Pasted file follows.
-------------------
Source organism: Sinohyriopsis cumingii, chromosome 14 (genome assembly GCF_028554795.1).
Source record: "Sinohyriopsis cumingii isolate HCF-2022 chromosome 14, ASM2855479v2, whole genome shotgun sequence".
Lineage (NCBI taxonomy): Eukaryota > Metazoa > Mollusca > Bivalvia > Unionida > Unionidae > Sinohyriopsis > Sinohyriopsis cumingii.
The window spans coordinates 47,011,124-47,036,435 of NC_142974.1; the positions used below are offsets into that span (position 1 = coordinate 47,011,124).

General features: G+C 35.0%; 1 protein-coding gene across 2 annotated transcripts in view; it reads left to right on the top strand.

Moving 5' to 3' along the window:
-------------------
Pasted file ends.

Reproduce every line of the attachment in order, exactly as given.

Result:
Source organism: Sinohyriopsis cumingii, chromosome 14 (genome assembly GCF_028554795.1).
Source record: "Sinohyriopsis cumingii isolate HCF-2022 chromosome 14, ASM2855479v2, whole genome shotgun sequence".
Lineage (NCBI taxonomy): Eukaryota > Metazoa > Mollusca > Bivalvia > Unionida > Unionidae > Sinohyriopsis > Sinohyriopsis cumingii.
The window spans coordinates 47,011,124-47,036,435 of NC_142974.1; the positions used below are offsets into that span (position 1 = coordinate 47,011,124).

General features: G+C 35.0%; 1 protein-coding gene across 2 annotated transcripts in view; it reads left to right on the top strand.

Moving 5' to 3' along the window: